Before joining The Eyewitness News Team, Joel was the Washington-based correspondent for CBS NewsPath, the network's affiliate service.
He spent nearly 4 years covering politics from The White House and Capitol Hill. He also traveled the country following national news stories, including weeks on the road covering the historic 2008 presidential election. And Joel was there live at Kennedy Space Center reporting on the final launch of NASA's space shuttle program.
Joel spent 3 years in South Florida, as a reporter and fill-in anchor for WSVN, Miami's innovative Fox affiliate. His "break-out" story came in 2005, covering the minute-by-minute details of the Terri Schiavo "right to die" case. He also got the chance to cover his share of tropical weather, including the '05 Hurricane season, which was the busiest on record.
Before Miami, Joel began his career in television news at KETK, the NBC affiliate in Tyler, TX. When he left east Texas, he was the station's 5:00 anchor and education beat reporter.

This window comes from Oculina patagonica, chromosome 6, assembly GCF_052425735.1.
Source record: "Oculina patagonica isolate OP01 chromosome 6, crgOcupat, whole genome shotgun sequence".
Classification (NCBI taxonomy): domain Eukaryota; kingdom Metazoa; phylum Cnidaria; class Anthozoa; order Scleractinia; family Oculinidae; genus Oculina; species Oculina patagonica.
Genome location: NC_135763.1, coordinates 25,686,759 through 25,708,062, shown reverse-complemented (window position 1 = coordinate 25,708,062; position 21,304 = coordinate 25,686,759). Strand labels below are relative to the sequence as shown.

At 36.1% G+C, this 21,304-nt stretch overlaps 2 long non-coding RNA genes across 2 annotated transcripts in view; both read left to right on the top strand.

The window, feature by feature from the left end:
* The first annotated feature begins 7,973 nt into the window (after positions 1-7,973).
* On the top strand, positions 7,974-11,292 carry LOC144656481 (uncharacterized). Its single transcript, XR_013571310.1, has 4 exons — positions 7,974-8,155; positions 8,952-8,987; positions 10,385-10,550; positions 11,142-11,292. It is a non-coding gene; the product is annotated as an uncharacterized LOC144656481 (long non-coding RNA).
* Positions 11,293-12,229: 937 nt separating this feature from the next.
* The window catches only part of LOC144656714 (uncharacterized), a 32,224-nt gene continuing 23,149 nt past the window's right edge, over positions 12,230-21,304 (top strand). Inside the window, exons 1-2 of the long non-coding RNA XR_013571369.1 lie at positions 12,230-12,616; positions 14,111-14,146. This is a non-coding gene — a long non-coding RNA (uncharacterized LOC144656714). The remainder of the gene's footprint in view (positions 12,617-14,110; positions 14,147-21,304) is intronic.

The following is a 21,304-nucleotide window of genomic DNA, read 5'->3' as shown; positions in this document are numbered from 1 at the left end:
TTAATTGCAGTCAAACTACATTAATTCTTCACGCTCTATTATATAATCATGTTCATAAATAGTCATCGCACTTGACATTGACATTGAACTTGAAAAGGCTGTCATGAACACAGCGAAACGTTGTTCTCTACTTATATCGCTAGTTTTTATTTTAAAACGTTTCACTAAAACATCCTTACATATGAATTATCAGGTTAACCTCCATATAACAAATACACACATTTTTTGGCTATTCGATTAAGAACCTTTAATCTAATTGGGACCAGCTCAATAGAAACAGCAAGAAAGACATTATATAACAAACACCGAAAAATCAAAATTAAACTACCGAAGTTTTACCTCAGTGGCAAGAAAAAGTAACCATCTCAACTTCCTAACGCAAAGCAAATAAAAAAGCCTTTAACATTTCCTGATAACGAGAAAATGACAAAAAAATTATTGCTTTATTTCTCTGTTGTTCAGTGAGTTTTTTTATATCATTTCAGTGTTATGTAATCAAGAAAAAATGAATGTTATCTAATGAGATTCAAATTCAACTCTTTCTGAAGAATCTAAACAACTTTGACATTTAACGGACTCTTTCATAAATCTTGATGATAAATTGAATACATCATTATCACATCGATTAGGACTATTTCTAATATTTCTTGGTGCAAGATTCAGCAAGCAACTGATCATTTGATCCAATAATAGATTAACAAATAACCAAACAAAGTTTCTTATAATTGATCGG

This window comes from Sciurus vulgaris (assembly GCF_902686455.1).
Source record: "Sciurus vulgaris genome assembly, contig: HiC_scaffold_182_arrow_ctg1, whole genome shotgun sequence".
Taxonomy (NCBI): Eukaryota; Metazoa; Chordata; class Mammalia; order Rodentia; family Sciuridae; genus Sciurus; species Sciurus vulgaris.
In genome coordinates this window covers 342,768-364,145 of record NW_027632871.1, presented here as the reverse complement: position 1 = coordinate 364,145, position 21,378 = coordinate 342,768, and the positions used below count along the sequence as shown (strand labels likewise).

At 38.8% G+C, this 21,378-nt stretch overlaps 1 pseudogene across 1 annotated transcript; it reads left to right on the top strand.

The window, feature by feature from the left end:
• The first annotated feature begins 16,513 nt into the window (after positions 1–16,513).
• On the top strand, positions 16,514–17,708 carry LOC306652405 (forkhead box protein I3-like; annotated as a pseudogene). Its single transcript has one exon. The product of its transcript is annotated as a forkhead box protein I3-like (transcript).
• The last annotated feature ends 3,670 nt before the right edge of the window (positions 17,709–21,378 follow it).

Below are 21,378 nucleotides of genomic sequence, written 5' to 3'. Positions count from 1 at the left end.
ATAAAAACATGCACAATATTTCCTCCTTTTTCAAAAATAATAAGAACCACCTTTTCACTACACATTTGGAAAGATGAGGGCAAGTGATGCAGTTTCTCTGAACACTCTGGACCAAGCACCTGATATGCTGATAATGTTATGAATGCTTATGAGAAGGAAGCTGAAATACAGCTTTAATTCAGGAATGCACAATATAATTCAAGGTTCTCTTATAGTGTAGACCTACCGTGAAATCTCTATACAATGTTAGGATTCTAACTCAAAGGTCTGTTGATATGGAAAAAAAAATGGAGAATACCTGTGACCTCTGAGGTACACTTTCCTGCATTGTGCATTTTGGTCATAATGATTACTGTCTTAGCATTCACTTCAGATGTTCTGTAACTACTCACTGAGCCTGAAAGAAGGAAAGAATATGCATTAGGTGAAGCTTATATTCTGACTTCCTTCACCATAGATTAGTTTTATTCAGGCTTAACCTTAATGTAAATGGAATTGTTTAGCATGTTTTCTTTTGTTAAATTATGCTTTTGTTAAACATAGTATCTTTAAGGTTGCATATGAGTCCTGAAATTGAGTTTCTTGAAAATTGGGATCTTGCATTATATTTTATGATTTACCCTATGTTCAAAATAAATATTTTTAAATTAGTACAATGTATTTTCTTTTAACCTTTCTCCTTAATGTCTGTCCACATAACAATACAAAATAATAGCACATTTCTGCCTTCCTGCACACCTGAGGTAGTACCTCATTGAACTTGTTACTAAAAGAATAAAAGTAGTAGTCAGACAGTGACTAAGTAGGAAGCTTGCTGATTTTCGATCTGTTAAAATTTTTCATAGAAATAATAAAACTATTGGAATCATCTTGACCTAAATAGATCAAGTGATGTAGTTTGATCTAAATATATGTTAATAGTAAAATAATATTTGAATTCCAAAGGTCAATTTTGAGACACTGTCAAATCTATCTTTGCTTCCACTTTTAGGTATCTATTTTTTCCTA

Joel was born and raised in suburban Philadelphia, where his mom and dad still live. But he also has roots here in North Carolina. Joel's father was born and raised in Fayetteville. And he has a whole host of aunts, uncles, and cousins in the area.
Email Joel at email@example.com.
Request Joel to speak at your event.
Long-time residents of the Forest Hills Apartments say they are being pushed out by a new owner. With nowhere to turn, they marched from their homes down the street to Town Hall to plead for help Tuesday night.
William "Bill" Henry, who was developing the $50 million Metropolitan Apartments that burned to the ground in downtown Raleigh, told ABC11 exclusively that "the building was at a very vulnerable stage" when the fire happened. His initial reaction? "Oh my God."
Wednesday night's town hall at St. Augustine's University was planned long in advance but comes amid a string of racially-charged incidents at local schools and neighborhoods. It provided a unique opportunity to move the conversation forward.
White flags are flying outside shelters across the Triangle as the region readies for some of the coldest air since January. The white flag means no one in need of warm shelter will be turned away.
The sheriff's office said a man whose vehicle had broken down had been walking to find help when he stumbled upon a decomposing body Friday evening.